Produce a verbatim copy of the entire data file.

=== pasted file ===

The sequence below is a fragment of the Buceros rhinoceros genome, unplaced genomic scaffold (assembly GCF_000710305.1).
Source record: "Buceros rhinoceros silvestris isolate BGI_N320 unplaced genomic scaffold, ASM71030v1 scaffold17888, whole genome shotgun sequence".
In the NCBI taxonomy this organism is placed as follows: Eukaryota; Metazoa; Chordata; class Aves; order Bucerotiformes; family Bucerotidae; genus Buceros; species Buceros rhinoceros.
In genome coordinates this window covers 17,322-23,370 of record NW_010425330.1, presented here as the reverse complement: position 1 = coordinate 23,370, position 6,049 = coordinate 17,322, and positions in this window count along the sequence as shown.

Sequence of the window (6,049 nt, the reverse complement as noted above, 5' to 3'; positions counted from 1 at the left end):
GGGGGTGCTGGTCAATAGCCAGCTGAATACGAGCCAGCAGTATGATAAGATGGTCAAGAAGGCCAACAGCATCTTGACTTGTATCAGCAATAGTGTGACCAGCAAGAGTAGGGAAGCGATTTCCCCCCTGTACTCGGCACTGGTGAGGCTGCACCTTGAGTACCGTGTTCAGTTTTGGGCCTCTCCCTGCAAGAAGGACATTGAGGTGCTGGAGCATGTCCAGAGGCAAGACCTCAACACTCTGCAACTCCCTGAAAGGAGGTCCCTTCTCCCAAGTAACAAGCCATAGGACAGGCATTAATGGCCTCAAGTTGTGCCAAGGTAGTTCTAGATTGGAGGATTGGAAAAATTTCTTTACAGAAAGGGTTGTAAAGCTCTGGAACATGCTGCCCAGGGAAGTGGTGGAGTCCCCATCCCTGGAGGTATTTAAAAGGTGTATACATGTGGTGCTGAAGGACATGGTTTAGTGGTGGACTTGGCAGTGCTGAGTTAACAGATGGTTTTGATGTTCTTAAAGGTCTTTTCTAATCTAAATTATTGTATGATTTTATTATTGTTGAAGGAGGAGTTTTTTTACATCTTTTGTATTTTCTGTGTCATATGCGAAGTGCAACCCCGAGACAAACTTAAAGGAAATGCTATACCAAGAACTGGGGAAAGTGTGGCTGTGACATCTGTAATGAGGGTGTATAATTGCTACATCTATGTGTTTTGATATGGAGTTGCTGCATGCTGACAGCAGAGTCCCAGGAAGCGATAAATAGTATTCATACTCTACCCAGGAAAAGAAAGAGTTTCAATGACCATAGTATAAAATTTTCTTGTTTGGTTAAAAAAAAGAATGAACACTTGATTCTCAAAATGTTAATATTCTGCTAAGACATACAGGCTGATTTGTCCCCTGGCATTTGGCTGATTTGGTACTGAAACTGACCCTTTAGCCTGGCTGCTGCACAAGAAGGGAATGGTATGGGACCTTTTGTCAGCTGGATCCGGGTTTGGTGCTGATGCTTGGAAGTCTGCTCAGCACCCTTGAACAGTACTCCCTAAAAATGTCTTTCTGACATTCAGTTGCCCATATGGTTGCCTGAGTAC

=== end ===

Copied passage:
The sequence below is a fragment of the Buceros rhinoceros genome, unplaced genomic scaffold (assembly GCF_000710305.1).
Source record: "Buceros rhinoceros silvestris isolate BGI_N320 unplaced genomic scaffold, ASM71030v1 scaffold17888, whole genome shotgun sequence".
In the NCBI taxonomy this organism is placed as follows: Eukaryota; Metazoa; Chordata; class Aves; order Bucerotiformes; family Bucerotidae; genus Buceros; species Buceros rhinoceros.
In genome coordinates this window covers 17,322-23,370 of record NW_010425330.1, presented here as the reverse complement: position 1 = coordinate 23,370, position 6,049 = coordinate 17,322, and positions in this window count along the sequence as shown.

Sequence of the window (6,049 nt, the reverse complement as noted above, 5' to 3'; positions counted from 1 at the left end):
GGGGGTGCTGGTCAATAGCCAGCTGAATACGAGCCAGCAGTATGATAAGATGGTCAAGAAGGCCAACAGCATCTTGACTTGTATCAGCAATAGTGTGACCAGCAAGAGTAGGGAAGCGATTTCCCCCCTGTACTCGGCACTGGTGAGGCTGCACCTTGAGTACCGTGTTCAGTTTTGGGCCTCTCCCTGCAAGAAGGACATTGAGGTGCTGGAGCATGTCCAGAGGCAAGACCTCAACACTCTGCAACTCCCTGAAAGGAGGTCCCTTCTCCCAAGTAACAAGCCATAGGACAGGCATTAATGGCCTCAAGTTGTGCCAAGGTAGTTCTAGATTGGAGGATTGGAAAAATTTCTTTACAGAAAGGGTTGTAAAGCTCTGGAACATGCTGCCCAGGGAAGTGGTGGAGTCCCCATCCCTGGAGGTATTTAAAAGGTGTATACATGTGGTGCTGAAGGACATGGTTTAGTGGTGGACTTGGCAGTGCTGAGTTAACAGATGGTTTTGATGTTCTTAAAGGTCTTTTCTAATCTAAATTATTGTATGATTTTATTATTGTTGAAGGAGGAGTTTTTTTACATCTTTTGTATTTTCTGTGTCATATGCGAAGTGCAACCCCGAGACAAACTTAAAGGAAATGCTATACCAAGAACTGGGGAAAGTGTGGCTGTGACATCTGTAATGAGGGTGTATAATTGCTACATCTATGTGTTTTGATATGGAGTTGCTGCATGCTGACAGCAGAGTCCCAGGAAGCGATAAATAGTATTCATACTCTACCCAGGAAAAGAAAGAGTTTCAATGACCATAGTATAAAATTTTCTTGTTTGGTTAAAAAAAAGAATGAACACTTGATTCTCAAAATGTTAATATTCTGCTAAGACATACAGGCTGATTTGTCCCCTGGCATTTGGCTGATTTGGTACTGAAACTGACCCTTTAGCCTGGCTGCTGCACAAGAAGGGAATGGTATGGGACCTTTTGTCAGCTGGATCCGGGTTTGGTGCTGATGCTTGGAAGTCTGCTCAGCACCCTTGAACAGTACTCCCTAAAAATGTCTTTCTGACATTCAGTTGCCCATATGGTTGCCTGAGTAC